Panama California Exposition, San Diego
Three Choice Trains
from Portland connect daily at San Francisco with the
No Extra Fare
San Francisco to Xew Orleans, and at New Orleans with the
Southern Pacific steamships, New Orleans to New York, every
Wednesday and Saturday. Fares same as all rail, but in
cludes meals and berths on steamer.
Call at City Ticket Office, 80 Sixth Street, cor. Oak, or
Union Depot for "Wayside Notes" and "100 Golden Hours at
Sea," or on any agent of the
JOHN M. SCOTT, Gen. Passenger Agent, Portland, Or.
Arnold, aged' 35, general manager of
the Dominion Trust Company, was
killed today by a gunshot wound,
which pierced his heart. The police
believe that Arnold committed suicide.
Thirty million dollars was the value of
California's srr&pe cioo for 1913.
Why drink water
Telephone: Bell. E. 28
Steve O'Grady s Chance
In two parts.
Exceptional and Educational.
M AKIN GaCON VERT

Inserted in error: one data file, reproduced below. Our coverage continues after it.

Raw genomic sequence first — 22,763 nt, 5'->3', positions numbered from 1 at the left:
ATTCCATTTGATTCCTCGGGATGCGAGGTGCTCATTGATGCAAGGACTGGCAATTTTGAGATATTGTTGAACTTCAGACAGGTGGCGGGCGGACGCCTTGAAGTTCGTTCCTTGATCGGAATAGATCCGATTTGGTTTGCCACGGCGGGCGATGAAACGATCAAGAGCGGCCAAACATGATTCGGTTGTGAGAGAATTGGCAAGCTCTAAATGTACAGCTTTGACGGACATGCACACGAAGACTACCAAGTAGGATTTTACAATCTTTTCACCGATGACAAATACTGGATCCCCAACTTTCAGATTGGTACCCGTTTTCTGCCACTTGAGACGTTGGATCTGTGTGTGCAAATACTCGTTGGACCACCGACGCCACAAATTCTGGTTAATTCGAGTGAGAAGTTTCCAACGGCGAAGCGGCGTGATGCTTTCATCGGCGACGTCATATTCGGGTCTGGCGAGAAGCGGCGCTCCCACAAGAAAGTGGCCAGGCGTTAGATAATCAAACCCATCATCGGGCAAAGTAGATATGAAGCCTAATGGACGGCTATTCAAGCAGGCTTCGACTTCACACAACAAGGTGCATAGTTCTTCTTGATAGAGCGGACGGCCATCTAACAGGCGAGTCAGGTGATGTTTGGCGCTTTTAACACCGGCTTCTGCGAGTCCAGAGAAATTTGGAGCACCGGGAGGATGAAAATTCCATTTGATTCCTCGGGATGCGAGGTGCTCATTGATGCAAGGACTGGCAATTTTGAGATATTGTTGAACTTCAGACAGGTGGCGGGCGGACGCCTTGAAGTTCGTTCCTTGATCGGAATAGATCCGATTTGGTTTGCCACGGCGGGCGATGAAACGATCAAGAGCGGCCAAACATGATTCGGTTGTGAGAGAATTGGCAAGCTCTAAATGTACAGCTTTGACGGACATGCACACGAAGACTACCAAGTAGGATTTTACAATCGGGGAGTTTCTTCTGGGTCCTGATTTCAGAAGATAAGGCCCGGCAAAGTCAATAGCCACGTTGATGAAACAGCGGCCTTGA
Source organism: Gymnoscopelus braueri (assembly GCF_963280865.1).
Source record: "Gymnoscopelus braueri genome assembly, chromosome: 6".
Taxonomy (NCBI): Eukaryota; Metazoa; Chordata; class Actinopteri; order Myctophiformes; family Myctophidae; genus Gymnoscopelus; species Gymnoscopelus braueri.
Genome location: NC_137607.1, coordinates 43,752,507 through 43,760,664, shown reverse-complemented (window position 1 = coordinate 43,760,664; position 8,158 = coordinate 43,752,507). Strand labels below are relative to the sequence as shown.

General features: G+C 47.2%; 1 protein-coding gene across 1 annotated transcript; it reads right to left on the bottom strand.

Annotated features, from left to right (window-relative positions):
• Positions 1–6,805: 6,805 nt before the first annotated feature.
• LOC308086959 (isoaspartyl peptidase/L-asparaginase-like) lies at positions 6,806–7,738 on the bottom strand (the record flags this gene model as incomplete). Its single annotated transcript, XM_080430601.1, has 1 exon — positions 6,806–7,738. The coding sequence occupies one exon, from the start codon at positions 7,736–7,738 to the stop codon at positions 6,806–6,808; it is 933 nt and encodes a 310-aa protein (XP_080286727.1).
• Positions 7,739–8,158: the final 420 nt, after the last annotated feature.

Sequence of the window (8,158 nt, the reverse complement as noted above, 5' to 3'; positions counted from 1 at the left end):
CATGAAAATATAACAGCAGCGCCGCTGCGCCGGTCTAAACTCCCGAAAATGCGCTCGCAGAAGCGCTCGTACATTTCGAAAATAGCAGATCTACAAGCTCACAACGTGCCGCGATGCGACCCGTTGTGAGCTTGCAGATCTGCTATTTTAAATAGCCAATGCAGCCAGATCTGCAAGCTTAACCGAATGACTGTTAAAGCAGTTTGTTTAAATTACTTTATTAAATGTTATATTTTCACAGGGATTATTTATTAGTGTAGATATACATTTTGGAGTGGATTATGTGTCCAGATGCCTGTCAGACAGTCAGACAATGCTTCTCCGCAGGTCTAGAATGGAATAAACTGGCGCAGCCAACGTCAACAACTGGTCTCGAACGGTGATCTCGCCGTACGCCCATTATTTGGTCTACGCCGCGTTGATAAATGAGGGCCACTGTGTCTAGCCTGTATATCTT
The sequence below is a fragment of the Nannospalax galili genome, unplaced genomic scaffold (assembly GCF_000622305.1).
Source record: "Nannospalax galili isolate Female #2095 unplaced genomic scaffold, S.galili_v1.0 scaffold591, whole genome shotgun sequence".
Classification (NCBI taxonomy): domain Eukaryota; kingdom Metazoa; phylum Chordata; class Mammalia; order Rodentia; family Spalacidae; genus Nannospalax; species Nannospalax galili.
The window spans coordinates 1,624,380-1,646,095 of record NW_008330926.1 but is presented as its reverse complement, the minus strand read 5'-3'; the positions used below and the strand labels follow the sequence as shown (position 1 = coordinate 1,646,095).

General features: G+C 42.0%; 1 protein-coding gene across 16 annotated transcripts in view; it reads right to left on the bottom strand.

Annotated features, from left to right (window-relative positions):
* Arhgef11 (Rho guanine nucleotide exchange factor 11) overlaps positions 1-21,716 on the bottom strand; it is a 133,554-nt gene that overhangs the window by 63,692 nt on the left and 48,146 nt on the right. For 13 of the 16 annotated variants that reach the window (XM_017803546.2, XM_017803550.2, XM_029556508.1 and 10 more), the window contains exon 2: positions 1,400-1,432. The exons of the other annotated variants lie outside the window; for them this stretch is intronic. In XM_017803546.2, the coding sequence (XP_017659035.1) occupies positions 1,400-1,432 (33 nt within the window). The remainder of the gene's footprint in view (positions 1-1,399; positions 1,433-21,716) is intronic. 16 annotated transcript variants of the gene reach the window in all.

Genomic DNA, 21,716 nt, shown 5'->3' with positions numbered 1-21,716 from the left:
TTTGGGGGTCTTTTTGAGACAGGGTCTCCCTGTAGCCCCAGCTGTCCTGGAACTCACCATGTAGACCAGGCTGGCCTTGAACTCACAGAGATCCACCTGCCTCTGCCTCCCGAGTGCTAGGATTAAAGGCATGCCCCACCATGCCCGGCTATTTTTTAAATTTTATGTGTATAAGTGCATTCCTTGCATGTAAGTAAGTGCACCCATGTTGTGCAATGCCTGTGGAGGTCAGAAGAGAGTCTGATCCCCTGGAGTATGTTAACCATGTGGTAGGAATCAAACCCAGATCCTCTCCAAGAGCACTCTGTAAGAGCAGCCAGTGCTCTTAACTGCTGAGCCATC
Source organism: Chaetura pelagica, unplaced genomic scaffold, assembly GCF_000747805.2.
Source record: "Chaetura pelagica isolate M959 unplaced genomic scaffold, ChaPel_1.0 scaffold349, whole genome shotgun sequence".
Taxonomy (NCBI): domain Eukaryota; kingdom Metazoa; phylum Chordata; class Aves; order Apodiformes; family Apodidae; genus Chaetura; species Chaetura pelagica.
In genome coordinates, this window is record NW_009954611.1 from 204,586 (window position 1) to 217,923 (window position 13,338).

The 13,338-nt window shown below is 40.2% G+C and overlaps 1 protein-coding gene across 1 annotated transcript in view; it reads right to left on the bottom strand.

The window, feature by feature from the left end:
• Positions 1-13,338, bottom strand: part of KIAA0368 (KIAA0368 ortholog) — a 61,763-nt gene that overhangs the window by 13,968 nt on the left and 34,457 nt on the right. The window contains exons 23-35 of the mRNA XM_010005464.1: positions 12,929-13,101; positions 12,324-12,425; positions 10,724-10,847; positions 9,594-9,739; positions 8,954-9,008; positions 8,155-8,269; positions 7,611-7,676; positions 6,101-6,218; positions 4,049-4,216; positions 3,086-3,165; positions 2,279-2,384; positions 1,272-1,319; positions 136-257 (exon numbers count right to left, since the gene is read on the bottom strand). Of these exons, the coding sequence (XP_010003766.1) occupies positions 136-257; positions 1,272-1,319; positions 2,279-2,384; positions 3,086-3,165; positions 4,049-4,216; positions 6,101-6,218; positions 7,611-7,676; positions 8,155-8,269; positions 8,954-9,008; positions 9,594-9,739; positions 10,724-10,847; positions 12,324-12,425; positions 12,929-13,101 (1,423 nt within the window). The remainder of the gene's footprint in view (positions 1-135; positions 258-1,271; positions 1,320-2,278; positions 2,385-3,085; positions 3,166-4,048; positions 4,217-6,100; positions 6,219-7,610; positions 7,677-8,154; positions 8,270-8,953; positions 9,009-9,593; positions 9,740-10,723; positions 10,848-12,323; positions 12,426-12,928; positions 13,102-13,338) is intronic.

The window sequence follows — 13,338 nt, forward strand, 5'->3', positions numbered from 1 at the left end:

Should be seen by everyone.
NEW PROGRAMME EVERY
Oakland, Sacramento, San Jose,
Diego and other Coast cities.
CARD OF THAXKS.
We desire to express our thanks
and appreciation for the kindness ten
dered us by our friends during our
late bereavement, and also for th
beautiful floral tributes.
SIR. AXD MRS. BARNEY dONNE,
LOUISE AND BERNITA DIOXNK.
when you can get
the most popular beverage on the
SALEM BEER is brewed in one of the most modern
plants on the Pacific Coast. It is aged in steel
glass-lined tanks. It is conveyed by modern pipe
line system direct to the bottle house, bottled under
pressure and therefore never comes in contract with
the air from the time it leaves the fermenting tank
until the bottle is opened by . the consumer. The
consumer is absolutely assured a beer of ideal